Mind you, the Danish model engine saga is very far from being limited to Viking! I was actually quite surprised to learn how early some Danish manufacturers entered the field - in fact, the first commercial model diesels manufactured anywhere in the Scandinavian countries originated in German-occupied Denmark in late 1943, as you'll learn from the article. That's almost 3 years prior to the appearance of the first commercial model diesels in England! I was also surprised to discover how many commercial Danish model engines there actually were during the pioneering and classic eras.
One of the more prominent model engine manufacturers in Denmark during the early post-war period was Thorning Bensen of Helsingør (usually referred to in English as Elsinore). Thanks to some outstanding assistance from my valued Swedish friend Lars Gustafsson, I've been fortunate enough to acquire a nice example of Bensen's work in the shape of a 2.41 cc Thorning III "U-boat" diesel. In terms of its appearance, this must be one of the most unusual model diesels ever manufactured! However, don't be fooled by its odd appearance - the engine actually runs very well indeed. A full test of the Thorning III along with an in-depth review of all of the models manufactured by Thorning Bensen will appear next month on this web-site to complement the more broadly-focused article already mentioned. Once again, Luis Petersen and Jens Geschwendtner are providing exemplary research support for this project, which should therefore end up being quite authoritative.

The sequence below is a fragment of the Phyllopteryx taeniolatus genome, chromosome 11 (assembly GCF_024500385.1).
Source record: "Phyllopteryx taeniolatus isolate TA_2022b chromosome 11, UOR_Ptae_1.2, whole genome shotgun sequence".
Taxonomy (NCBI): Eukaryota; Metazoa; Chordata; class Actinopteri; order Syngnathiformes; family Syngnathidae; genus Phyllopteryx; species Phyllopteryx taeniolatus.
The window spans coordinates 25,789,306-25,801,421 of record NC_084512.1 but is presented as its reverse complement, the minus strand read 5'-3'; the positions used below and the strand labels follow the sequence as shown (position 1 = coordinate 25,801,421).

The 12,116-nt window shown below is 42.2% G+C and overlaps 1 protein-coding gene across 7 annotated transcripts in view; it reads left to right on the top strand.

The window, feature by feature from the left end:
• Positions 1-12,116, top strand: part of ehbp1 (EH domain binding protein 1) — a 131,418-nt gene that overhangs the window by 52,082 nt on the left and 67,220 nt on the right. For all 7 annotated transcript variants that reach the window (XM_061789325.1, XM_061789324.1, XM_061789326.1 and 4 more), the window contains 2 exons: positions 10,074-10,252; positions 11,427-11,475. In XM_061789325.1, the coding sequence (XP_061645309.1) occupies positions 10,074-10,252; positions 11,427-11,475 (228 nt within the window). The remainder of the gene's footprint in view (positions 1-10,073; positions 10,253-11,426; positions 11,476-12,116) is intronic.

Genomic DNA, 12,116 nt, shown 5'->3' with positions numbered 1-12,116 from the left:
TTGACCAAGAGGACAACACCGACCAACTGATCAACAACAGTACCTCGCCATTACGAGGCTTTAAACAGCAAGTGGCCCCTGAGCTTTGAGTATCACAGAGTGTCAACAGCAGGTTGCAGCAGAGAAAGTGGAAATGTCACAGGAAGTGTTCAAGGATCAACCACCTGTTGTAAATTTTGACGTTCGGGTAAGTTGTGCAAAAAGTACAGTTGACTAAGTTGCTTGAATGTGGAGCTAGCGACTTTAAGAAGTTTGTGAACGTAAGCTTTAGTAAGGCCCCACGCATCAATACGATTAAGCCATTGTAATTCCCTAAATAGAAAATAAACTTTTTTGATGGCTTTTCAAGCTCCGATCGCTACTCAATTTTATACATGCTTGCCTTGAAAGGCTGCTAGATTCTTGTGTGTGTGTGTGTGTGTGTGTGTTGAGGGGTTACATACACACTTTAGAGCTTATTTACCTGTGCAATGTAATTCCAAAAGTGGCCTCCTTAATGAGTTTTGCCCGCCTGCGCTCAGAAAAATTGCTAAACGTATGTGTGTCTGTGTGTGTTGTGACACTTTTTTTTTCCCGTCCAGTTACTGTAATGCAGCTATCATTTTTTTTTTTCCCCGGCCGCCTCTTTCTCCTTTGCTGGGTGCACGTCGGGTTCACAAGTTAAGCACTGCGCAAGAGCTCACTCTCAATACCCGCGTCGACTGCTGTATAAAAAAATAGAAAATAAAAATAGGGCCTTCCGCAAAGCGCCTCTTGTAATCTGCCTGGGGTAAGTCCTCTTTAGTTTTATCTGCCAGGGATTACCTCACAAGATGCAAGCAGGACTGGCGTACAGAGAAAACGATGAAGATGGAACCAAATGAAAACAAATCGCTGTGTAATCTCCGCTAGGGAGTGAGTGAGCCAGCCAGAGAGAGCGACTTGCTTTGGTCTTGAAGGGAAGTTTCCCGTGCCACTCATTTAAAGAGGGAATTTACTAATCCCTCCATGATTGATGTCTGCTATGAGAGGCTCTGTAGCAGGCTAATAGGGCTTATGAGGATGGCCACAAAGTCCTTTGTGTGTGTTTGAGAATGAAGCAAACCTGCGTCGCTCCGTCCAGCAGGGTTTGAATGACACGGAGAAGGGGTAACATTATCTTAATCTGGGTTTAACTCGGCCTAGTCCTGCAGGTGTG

Lars Gustafsson, Ulf Carlén and Kjell Lindqvist from Sweden have also been providing me with an immense amount of help in the preparation of a detailed review of the surprisingly diverse range of engines produced by the Västerås-based Johansson brothers between 1944 and 1959 under the Komet trade-name. I've completed the restoration and testing of a number of Komet models for inclusion in an in-depth summary of this very interesting range. This will appear here in due course. Meanwhile, those who can't wait are advised to obtain a copy of Ulf Carlén's excellent book "Swedish Model Engine Encyclopedia", which can still be purchased from the author. Highly recommended!!
Thanks to all of these efforts, the story of model engine manufacture in the Scandinavian countries during the pioneering and classic eras will soon be very well documented on this site. Now, let's hear from some of you readers in other countries - we're all eager to hear your stories!